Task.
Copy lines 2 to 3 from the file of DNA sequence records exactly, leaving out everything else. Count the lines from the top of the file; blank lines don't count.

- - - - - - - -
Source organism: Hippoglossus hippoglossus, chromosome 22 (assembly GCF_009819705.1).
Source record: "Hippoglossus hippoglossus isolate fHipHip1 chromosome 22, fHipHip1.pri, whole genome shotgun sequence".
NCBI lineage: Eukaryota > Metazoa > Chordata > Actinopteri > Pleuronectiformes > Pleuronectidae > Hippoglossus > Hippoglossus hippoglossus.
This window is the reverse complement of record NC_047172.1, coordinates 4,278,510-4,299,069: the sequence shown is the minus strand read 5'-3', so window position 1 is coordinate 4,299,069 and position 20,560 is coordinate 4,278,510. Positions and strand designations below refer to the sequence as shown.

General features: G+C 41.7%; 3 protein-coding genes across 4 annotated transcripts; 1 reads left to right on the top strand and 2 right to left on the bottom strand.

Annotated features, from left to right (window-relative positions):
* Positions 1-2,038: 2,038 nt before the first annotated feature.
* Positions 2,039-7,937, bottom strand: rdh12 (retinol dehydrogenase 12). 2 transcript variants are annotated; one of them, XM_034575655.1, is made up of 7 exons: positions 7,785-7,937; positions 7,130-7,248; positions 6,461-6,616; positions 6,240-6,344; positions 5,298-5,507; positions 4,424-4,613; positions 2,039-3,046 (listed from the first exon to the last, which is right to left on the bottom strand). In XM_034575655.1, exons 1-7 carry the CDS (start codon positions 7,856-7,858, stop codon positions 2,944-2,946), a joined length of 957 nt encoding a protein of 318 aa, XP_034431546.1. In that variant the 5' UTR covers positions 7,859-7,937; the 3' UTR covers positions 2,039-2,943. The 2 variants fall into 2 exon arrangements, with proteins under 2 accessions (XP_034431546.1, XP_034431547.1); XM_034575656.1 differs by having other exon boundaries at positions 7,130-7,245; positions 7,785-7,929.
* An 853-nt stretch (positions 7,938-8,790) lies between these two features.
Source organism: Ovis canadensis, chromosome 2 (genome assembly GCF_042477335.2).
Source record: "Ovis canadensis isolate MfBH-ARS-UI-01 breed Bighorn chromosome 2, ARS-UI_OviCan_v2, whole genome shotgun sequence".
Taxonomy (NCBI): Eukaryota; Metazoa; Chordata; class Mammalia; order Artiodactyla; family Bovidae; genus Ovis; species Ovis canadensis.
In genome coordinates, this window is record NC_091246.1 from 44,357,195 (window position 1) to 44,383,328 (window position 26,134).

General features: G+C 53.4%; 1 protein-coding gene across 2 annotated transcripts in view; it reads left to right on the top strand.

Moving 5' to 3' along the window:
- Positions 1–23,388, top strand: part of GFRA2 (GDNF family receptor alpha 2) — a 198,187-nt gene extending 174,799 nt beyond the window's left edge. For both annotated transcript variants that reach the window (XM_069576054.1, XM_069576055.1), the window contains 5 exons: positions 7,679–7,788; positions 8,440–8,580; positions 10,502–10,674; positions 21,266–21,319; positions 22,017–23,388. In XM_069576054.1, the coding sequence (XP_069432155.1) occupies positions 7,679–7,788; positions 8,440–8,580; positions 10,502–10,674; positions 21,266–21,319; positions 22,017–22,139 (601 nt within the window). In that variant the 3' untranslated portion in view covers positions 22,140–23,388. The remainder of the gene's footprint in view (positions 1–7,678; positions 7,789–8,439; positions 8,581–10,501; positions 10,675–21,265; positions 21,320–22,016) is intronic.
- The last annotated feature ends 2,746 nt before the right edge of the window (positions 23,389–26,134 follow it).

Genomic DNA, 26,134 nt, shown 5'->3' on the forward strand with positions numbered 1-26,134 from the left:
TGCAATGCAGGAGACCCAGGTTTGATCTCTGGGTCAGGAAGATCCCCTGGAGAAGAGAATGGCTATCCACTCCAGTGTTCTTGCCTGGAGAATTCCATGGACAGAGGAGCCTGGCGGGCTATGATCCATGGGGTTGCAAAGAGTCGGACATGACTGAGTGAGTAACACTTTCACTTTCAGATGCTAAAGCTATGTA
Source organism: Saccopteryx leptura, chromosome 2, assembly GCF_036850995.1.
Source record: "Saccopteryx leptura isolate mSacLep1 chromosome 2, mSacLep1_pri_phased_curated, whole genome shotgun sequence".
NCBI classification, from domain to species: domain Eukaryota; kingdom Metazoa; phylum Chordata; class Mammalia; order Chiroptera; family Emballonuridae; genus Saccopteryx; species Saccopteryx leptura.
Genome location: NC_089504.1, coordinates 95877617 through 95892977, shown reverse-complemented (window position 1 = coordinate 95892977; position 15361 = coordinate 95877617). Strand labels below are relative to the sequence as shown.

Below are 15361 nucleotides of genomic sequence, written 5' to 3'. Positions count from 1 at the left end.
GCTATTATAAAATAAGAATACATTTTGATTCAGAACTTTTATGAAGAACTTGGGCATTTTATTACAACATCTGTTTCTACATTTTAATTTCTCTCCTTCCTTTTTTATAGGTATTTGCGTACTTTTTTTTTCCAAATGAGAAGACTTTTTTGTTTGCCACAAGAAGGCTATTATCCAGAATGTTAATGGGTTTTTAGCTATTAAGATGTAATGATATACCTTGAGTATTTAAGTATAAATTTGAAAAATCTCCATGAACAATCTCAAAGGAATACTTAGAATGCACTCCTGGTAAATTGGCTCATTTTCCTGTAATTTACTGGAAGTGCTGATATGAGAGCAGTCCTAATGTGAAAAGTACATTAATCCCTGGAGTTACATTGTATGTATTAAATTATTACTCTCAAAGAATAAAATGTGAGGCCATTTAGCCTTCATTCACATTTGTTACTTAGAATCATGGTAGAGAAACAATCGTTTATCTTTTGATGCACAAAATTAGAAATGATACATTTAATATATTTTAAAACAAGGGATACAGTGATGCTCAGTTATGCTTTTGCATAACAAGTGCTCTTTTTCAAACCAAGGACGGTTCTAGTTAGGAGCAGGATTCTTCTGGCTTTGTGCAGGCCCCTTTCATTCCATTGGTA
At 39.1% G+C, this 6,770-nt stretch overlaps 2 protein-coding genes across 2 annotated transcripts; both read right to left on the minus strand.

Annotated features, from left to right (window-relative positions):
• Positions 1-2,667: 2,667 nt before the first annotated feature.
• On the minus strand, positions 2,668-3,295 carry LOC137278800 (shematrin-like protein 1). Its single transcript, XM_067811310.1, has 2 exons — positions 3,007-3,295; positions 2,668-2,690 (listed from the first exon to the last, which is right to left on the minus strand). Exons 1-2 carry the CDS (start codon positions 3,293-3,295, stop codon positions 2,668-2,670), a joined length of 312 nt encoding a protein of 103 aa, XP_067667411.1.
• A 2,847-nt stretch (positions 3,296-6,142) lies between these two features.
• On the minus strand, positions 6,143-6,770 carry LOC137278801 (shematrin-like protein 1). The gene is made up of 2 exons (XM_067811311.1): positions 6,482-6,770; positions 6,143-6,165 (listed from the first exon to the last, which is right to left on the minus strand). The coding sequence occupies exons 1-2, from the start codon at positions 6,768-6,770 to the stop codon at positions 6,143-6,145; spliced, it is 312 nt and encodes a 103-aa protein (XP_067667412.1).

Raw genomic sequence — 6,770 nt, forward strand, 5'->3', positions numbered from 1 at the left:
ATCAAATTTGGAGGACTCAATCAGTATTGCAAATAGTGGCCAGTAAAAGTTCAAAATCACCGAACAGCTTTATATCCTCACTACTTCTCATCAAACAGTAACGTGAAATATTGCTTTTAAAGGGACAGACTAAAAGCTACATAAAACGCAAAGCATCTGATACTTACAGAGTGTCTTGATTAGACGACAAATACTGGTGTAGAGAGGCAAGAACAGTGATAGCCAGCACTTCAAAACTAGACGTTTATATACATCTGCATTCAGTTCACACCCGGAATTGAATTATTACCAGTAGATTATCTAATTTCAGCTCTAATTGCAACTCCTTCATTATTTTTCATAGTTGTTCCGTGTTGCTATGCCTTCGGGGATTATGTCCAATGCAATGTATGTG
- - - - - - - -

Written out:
Source record: "Hippoglossus hippoglossus isolate fHipHip1 chromosome 22, fHipHip1.pri, whole genome shotgun sequence".
NCBI lineage: Eukaryota > Metazoa > Chordata > Actinopteri > Pleuronectiformes > Pleuronectidae > Hippoglossus > Hippoglossus hippoglossus.